1. Immunology and Inflammation
  2. Medicine
Download icon

Bacterial-fungal interactions in the neonatal gut influence asthma outcomes later in life

  1. Rozlyn CT Boutin  Is a corresponding author
  2. Charisse Petersen
  3. Sarah E Woodward
  4. Antonio Serapio-Palacios
  5. Tahereh Bozorgmehr
  6. Rachelle Loo
  7. Alina Chalanuchpong
  8. Mihai Cirstea
  9. Bernard Lo
  10. Kelsey E Huus
  11. Weronika Barcik
  12. Meghan B Azad
  13. Allan B Becker
  14. Piush J Mandhane
  15. Theo J Moraes
  16. Malcolm R Sears
  17. Padmaja Subbarao
  18. Kelly M McNagny
  19. Stuart E Turvey
  20. Brett Finlay  Is a corresponding author
  1. University of British Columbia, Canada
  2. University of Manitoba, Canada
  3. University of Alberta, Canada
  4. The Hospital for Sick Children, Canada
  5. McMaster University, Canada
Short Report
  • Cited 0
  • Views 1,665
  • Annotations
Cite this article as: eLife 2021;10:e67740 doi: 10.7554/eLife.67740

Abstract

Bacterial members of the infant gut microbiota and bacterial-derived short-chain fatty acids (SCFAs) have been shown to be protective against childhood asthma, but a role for the fungal microbiota in asthma etiology remains poorly defined. We recently reported an association between overgrowth of the yeast Pichia kudriavzevii in the gut microbiota of Ecuadorian infants and increased asthma risk. In the present study, we replicated these findings in Canadian infants and investigated a causal association between early life gut fungal dysbiosis and later allergic airway disease (AAD). In a mouse model, we demonstrate that overgrowth of P. kudriavzevii within the neonatal gut exacerbates features of type-2 and -17 inflammation during AAD later in life. We further show that P. kudriavzevii growth and adherence to gut epithelial cells are altered by SCFAs. Collectively, our results underscore the potential for leveraging inter-kingdom interactions when designing putative microbiota-based asthma therapeutics.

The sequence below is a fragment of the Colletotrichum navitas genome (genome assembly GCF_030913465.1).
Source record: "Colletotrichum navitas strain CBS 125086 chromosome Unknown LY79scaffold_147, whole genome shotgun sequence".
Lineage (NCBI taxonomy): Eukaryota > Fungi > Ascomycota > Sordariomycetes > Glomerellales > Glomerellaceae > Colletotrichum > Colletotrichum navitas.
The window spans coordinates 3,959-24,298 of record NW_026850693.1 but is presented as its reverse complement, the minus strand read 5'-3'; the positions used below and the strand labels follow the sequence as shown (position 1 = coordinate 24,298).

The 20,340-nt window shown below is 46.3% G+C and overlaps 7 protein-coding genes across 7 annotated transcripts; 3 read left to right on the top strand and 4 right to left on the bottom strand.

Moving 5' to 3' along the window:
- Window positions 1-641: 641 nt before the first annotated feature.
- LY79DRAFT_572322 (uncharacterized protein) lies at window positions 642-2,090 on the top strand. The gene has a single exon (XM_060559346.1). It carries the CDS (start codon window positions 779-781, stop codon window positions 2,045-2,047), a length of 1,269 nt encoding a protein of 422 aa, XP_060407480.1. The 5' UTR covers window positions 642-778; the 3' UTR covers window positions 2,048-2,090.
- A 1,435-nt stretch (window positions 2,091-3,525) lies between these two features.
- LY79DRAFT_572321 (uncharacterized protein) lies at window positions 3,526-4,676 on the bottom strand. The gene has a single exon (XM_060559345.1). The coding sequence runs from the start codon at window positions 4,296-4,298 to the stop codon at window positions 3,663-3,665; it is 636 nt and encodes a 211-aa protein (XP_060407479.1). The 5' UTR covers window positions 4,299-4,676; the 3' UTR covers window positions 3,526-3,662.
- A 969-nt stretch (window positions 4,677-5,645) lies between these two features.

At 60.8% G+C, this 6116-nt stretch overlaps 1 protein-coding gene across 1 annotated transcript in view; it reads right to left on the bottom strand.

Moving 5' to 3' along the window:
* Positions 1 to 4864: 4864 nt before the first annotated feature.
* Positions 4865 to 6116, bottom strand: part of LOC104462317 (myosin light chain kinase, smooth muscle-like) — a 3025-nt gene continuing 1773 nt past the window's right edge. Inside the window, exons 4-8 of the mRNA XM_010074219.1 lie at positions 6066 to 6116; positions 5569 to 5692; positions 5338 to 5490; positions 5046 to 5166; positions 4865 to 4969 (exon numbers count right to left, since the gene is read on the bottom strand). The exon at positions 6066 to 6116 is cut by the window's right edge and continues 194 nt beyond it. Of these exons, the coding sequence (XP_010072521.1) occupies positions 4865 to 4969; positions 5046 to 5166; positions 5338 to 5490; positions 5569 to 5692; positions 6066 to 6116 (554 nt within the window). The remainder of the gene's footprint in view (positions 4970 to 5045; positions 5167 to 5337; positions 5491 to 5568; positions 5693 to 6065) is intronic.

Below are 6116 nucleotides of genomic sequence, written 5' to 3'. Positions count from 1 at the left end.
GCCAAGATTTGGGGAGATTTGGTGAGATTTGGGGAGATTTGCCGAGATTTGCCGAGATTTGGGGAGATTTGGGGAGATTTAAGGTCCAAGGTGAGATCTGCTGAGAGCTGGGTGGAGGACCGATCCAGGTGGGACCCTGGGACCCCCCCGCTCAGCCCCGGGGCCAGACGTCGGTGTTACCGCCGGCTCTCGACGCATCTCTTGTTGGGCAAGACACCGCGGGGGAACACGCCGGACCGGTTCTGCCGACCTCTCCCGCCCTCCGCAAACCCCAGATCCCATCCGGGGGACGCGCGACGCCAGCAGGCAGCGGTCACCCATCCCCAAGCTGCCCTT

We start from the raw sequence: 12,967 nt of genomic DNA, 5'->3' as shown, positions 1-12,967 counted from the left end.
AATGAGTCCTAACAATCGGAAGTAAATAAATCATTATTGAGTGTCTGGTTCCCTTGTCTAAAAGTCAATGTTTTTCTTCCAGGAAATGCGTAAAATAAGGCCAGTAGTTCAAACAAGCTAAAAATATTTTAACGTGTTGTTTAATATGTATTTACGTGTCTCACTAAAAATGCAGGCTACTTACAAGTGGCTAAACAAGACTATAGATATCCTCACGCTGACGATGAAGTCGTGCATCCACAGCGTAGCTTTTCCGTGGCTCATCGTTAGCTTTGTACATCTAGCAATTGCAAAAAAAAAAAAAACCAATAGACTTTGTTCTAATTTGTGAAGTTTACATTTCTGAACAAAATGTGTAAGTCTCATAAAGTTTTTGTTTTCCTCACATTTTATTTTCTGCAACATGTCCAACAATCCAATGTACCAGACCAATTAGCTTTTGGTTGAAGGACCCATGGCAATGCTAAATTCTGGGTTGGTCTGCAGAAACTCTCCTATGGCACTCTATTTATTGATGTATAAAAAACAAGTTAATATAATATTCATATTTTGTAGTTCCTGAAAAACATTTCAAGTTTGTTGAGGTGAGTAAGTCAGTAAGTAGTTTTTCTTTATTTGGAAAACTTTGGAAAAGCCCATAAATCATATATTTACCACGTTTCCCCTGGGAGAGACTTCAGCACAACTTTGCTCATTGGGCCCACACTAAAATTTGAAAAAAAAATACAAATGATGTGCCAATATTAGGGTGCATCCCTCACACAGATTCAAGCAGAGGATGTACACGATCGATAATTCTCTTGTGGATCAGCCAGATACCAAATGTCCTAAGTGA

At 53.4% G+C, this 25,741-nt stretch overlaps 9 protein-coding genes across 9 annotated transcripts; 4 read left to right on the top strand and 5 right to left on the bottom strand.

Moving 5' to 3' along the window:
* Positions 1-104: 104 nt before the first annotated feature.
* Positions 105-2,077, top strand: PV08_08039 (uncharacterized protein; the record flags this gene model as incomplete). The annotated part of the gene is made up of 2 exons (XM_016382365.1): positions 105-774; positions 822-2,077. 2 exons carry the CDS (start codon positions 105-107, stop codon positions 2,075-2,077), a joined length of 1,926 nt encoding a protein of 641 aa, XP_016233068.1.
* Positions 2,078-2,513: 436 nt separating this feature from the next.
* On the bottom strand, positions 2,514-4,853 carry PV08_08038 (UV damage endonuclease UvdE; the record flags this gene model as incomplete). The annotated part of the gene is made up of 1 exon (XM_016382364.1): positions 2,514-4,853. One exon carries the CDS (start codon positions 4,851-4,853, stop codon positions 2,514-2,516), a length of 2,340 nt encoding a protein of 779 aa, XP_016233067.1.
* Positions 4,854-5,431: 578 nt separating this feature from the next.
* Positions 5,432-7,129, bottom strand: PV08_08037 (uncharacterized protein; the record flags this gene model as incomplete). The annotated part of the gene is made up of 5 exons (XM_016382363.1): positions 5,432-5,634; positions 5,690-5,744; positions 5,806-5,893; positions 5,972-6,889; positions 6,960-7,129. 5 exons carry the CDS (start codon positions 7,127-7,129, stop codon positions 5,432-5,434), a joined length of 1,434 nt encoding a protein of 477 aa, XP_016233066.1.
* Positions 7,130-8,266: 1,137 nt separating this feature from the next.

Data availability

Data Availability: All data generated or analyzed during this study are included in the manuscript and supporting files. Sequencing data have been deposited in the NCBI SRA under accession code SUB7276684 (https://www.ncbi.nlm.nih.gov/sra/PRJNA624902).

The following data sets were generated

Article and author information

Author details

  1. Rozlyn CT Boutin

    Michael Smith Laboratories, Microbiology & Immunology, University of British Columbia, Vancouver, Canada
    For correspondence
    rozlyn.boutin@msl.ubc.ca
    Competing interests
    The authors declare that no competing interests exist.
    ORCID icon "This ORCID iD identifies the author of this article:" 0000-0003-1598-0104
  2. Charisse Petersen

    Michael Smith Laboratories, Microbiology & Immunology, University of British Columbia, Vancouver, Canada
    Competing interests
    The authors declare that no competing interests exist.
  3. Sarah E Woodward

    Michael Smith Laboratories, Microbiology & Immunology, University of British Columbia, Vancouver, Canada